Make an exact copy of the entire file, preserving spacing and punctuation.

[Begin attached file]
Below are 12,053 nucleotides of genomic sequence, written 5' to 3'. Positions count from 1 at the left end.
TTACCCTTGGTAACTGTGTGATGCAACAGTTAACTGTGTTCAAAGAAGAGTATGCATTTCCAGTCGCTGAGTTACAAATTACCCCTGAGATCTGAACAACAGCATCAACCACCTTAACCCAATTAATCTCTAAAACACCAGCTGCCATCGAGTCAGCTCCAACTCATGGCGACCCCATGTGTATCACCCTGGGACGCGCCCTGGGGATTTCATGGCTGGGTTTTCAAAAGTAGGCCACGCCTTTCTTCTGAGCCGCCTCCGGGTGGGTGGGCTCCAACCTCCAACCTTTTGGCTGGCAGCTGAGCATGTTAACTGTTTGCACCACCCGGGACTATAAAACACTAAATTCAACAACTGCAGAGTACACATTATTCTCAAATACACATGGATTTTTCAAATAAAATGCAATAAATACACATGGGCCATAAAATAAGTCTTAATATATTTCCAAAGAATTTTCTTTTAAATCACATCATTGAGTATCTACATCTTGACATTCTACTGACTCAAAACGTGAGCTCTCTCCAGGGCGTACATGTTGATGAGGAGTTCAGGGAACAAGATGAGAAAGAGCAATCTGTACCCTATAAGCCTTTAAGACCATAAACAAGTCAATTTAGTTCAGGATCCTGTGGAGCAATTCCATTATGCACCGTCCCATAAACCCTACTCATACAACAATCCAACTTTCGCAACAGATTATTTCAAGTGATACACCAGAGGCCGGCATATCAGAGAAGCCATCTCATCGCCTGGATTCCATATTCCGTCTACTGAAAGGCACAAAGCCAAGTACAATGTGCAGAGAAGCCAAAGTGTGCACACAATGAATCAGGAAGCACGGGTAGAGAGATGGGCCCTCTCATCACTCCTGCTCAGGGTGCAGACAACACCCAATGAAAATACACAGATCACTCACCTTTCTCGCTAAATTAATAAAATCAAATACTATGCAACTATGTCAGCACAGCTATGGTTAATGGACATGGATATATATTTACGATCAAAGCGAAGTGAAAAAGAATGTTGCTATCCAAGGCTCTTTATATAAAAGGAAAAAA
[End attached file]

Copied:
Below are 12,053 nucleotides of genomic sequence, written 5' to 3'. Positions count from 1 at the left end.
TTACCCTTGGTAACTGTGTGATGCAACAGTTAACTGTGTTCAAAGAAGAGTATGCATTTCCAGTCGCTGAGTTACAAATTACCCCTGAGATCTGAACAACAGCATCAACCACCTTAACCCAATTAATCTCTAAAACACCAGCTGCCATCGAGTCAGCTCCAACTCATGGCGACCCCATGTGTATCACCCTGGGACGCGCCCTGGGGATTTCATGGCTGGGTTTTCAAAAGTAGGCCACGCCTTTCTTCTGAGCCGCCTCCGGGTGGGTGGGCTCCAACCTCCAACCTTTTGGCTGGCAGCTGAGCATGTTAACTGTTTGCACCACCCGGGACTATAAAACACTAAATTCAACAACTGCAGAGTACACATTATTCTCAAATACACATGGATTTTTCAAATAAAATGCAATAAATACACATGGGCCATAAAATAAGTCTTAATATATTTCCAAAGAATTTTCTTTTAAATCACATCATTGAGTATCTACATCTTGACATTCTACTGACTCAAAACGTGAGCTCTCTCCAGGGCGTACATGTTGATGAGGAGTTCAGGGAACAAGATGAGAAAGAGCAATCTGTACCCTATAAGCCTTTAAGACCATAAACAAGTCAATTTAGTTCAGGATCCTGTGGAGCAATTCCATTATGCACCGTCCCATAAACCCTACTCATACAACAATCCAACTTTCGCAACAGATTATTTCAAGTGATACACCAGAGGCCGGCATATCAGAGAAGCCATCTCATCGCCTGGATTCCATATTCCGTCTACTGAAAGGCACAAAGCCAAGTACAATGTGCAGAGAAGCCAAAGTGTGCACACAATGAATCAGGAAGCACGGGTAGAGAGATGGGCCCTCTCATCACTCCTGCTCAGGGTGCAGACAACACCCAATGAAAATACACAGATCACTCACCTTTCTCGCTAAATTAATAAAATCAAATACTATGCAACTATGTCAGCACAGCTATGGTTAATGGACATGGATATATATTTACGATCAAAGCGAAGTGAAAAAGAATGTTGCTATCCAAGGCTCTTTATATAAAAGGAAAAAA